Supercentenarians, Age and Immortality

DNAToday is the birthdate of Mary Josephine Ray, who was born on May 17 in 1895 and died in 2010, at the age of 114. At the time of her death, she was the oldest person in the United States.

Aging is a condition about which most of us live in denial.   We’d rather not think about getting older and for women, there is the attendant issue of losing our looks, and the possible demoralization that goes with that.

I suspect (although I have absolutely no evidence) that many readers like to read about vampires and other immortals because of the long-lived aspects of their lives. A life that goes on forever provides opportunities that short-lived humans can never take advantage of. Long term projects, spreading over decades or even centuries become possible when one person remains in control of the project for the full length of time.

What sort of projects could possibly last that long?

Many science experiments could take advantage of long time frames: breeding and evolution research, which often need many generations of a species recorded in order to prove theories.

Space travel: Spending seven months traveling to Mars would mean nothing. Taking over six years to get to our nearest neighboring star would also be nothing. The interstellar distances and times would become meaningless for travelers who live very long lives.

How long does a life have to be, to be considered long?

Eleven thousand years ago, before agriculture was invented, living to 25 years of age was considered a long life. Anyone who lived longer than that was fortunate.

Then something interesting happened: A few humans began to live a bit longer.

The tribes who had long-lived members had a distinct survival advantage, because those long lived individuals remembered things: How the herds sometimes changed their migratory patterns; where the best plants were from year to year, and how to read the stars and the sun and moon for weather patterns.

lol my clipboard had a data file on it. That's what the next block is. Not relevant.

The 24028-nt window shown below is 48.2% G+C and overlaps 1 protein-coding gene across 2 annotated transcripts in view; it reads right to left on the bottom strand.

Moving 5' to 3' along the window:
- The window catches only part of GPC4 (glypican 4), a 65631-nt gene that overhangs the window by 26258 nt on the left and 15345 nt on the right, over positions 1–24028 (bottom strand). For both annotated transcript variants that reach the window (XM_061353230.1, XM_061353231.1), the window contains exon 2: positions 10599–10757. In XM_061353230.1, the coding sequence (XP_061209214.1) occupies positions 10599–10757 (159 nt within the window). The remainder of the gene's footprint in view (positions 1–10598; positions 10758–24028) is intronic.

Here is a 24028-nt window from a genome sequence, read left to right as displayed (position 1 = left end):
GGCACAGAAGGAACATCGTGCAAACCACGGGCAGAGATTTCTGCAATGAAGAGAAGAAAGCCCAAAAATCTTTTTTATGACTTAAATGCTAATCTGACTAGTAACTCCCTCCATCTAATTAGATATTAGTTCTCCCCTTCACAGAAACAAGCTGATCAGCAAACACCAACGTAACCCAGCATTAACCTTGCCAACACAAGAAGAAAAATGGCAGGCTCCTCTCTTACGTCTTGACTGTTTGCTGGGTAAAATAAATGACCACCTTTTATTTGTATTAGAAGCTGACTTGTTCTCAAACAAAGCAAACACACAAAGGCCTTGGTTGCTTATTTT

Knowledge (memory, in those days) became a key for better survival.

Eventually, humans began to live for more than thirty years…and this was also a key moment, for humans older than thirty often had children still living…and their children’s children were still living. Three generations of living humans provides a pool of knowledge that helps extend human life even further.

Fast forward to today and the expectation of a long life is anywhere from 90 to 120.

Thanks to scientific breakthroughs and medical therapies, the average human life is extending every year. The reasons for aging are already well known and documented. Once a problem is defined, it doesn’t take long for science and technology to solve the problem – not these days.

Currently, thanks to science and technology, the average human life is extending three months for every calendar year.

Advances in medicine, therapy, and science will push that extension further. Eventually, humans will gain an average of six months for every calendar year. Then nine months. Then…a year.

At that point, humans will have reached a break point: They could theoretically live forever..or at least long enough for the next breakthrough in age-therapy.

Then, long-lived and essentially immortal humans will be able to complete tasks that take generations of time. The pool of useful knowledge will expand exponentially and the possibilities for the human race will become infinite.

Age will no longer be considered a disease, and aging won’t be feared by individuals. Instead, I hope, advanced age will be revered and celebrated for the gifts it give to the human race.

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